I accelerated out of a red light a bit slowly last month, and the driver behind me erupted into erratic behavior in frustration. He honked, pulled up beside me, and nearly crashed into another car while gesticulating with his arms. His reaction was completely out of proportion to my crime. The AAA Foundation for Traffic Safety surveyed 2,705 licensed drivers, and 51% reported purposefully tailgating another vehicle, 47% reported honking the horn to express anger, and 33% reported yelling at another driver during the previous year.1 Two out of 3 of the drivers queried believe that road rage is a bigger problem today than it was 3 years ago.
In its annual nationwide survey Civility in America, the global communications firm Weber Shandwick documents an increasing concern among Americans about incivility in our culture.2 The survey attributes this shift to the internet and social media and to the political milieu.
Is aggressive behavior also becoming more common among our patients? Several ophthalmology colleagues have noted an increase in patients acting in a toxic manner. At my own institution this year, employees engaged the police to assist with a patient whose behavior was escalating.
Although many ophthalmologists would agree that inappropriate patient behavior has become more common in recent years, little documentation exists. We do know, however, that health care workers are at increased risk of workplace violence compared with workers in other sectors. The Occupational Safety and Health Administration reports that incidents of serious workplace violence are 4 times more common in health care than in private industry on average.3
Some disruptive behaviors are related to mental illness, substance abuse, and dementia, and they can be expected in health care settings. The increase, however, might be attributed to burgeoning frustration with the health care system. For example, many patients have high deductibles and may not want to—or may not be able to—pay the large out-of-pocket fees that are now required. Patients may use confrontation as a negotiating tool when trying to avoid payment, or they may simply be extremely anxious when they cannot afford their care. Furthermore, patients with large out-of-pocket costs, who are paying cash up front, may have higher expectations regarding wait times, inefficiencies, and outcomes, and they may not hesitate to express dissatisfaction.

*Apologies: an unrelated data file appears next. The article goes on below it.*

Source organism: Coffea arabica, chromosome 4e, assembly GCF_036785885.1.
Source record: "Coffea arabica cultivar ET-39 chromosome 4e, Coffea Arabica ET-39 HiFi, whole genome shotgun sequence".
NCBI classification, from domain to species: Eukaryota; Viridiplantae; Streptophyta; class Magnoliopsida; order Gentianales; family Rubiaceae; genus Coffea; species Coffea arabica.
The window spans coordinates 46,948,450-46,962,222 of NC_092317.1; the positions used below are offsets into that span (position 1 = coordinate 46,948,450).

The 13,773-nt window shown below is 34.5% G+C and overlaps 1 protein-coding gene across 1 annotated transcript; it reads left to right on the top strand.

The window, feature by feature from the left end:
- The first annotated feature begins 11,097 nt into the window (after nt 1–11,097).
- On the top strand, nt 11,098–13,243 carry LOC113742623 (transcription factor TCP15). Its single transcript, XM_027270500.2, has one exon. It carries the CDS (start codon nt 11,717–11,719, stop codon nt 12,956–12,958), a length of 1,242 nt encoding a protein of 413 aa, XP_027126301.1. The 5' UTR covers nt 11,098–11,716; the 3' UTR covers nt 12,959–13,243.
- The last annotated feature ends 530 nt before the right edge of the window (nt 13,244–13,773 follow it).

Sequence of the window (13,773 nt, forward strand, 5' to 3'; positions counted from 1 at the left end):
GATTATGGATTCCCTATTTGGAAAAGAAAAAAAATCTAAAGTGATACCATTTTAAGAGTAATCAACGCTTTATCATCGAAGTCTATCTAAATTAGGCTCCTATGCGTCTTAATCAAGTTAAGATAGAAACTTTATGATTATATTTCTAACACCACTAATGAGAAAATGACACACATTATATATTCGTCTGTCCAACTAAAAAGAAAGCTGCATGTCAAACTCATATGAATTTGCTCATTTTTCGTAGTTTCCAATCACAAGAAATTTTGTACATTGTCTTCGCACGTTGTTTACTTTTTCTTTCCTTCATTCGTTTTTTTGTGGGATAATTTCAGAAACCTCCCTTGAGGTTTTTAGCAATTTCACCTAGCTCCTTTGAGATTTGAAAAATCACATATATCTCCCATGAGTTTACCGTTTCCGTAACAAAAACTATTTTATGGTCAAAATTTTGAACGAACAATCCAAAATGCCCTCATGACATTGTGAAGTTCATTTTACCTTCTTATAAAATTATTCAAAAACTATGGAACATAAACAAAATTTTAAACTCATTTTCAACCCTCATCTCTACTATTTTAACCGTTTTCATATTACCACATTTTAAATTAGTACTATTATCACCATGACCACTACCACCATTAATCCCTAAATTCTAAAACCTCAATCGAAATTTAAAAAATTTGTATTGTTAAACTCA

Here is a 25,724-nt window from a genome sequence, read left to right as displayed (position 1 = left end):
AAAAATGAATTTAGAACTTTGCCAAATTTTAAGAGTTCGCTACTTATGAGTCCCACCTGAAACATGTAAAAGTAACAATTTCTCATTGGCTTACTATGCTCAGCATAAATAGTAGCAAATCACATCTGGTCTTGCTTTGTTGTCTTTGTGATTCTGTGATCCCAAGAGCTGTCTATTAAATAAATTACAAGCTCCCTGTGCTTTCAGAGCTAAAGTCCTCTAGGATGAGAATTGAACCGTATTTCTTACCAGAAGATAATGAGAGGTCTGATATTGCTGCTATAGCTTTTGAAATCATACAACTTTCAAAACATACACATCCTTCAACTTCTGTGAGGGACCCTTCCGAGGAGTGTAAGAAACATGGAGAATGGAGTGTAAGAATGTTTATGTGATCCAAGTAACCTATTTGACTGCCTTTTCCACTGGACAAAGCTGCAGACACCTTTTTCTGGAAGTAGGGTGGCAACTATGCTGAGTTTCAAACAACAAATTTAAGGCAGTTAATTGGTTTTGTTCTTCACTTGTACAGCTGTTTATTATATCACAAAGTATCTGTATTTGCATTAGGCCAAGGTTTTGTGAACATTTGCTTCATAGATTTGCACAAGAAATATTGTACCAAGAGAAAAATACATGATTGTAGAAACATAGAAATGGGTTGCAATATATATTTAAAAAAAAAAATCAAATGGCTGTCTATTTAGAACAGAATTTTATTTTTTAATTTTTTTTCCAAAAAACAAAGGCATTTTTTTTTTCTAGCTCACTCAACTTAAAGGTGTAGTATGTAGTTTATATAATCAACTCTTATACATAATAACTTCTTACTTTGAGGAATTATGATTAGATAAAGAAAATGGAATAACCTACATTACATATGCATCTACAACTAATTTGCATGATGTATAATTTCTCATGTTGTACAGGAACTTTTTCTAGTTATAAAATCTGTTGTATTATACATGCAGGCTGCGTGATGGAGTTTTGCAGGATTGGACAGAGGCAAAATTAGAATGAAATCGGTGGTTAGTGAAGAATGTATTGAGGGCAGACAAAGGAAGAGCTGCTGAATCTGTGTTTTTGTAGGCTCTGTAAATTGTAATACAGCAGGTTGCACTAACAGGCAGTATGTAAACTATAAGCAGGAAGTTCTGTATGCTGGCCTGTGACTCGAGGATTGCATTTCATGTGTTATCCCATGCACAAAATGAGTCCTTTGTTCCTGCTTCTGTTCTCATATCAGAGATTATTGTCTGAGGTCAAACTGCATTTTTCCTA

What to do about this growing problem? First, verbal and physical aggression must not be tolerated. The safety and comfort of patients and staff are paramount. Second, enforcing high standards for respect toward our staff is critical. Workplace morale can be negatively affected if patients treat staff poorly. Managers must clearly define what behavior is not allowed—for example, any patient who curses at staff will be told to leave if such language is repeated.
Third, staff can be taught de-escalation techniques. We invited a social worker from the county health department to train our managers. She taught techniques for effective verbal and nonverbal communication. It was helpful to learn that only 1 person should verbally engage with an agitated patient, repetition of a simple message can be effective, and nonjudgmental listening is essential.
To physicians who are overloaded—from dealing with preauthorization requirements, postpayment audits, opaque insurance benefits, large deductibles, MIPS reporting, Human Resources reporting requirements, and more—it may seem like yet another burden to suggest that we and our employees be trained in de-escalation techniques. Yet the skills required to work with agitated patients are necessary to maintain a calm, safe workplace and worth the effort required. And maybe our employees can use nonverbal de-escalation techniques to deal with road rage encountered on the drive home.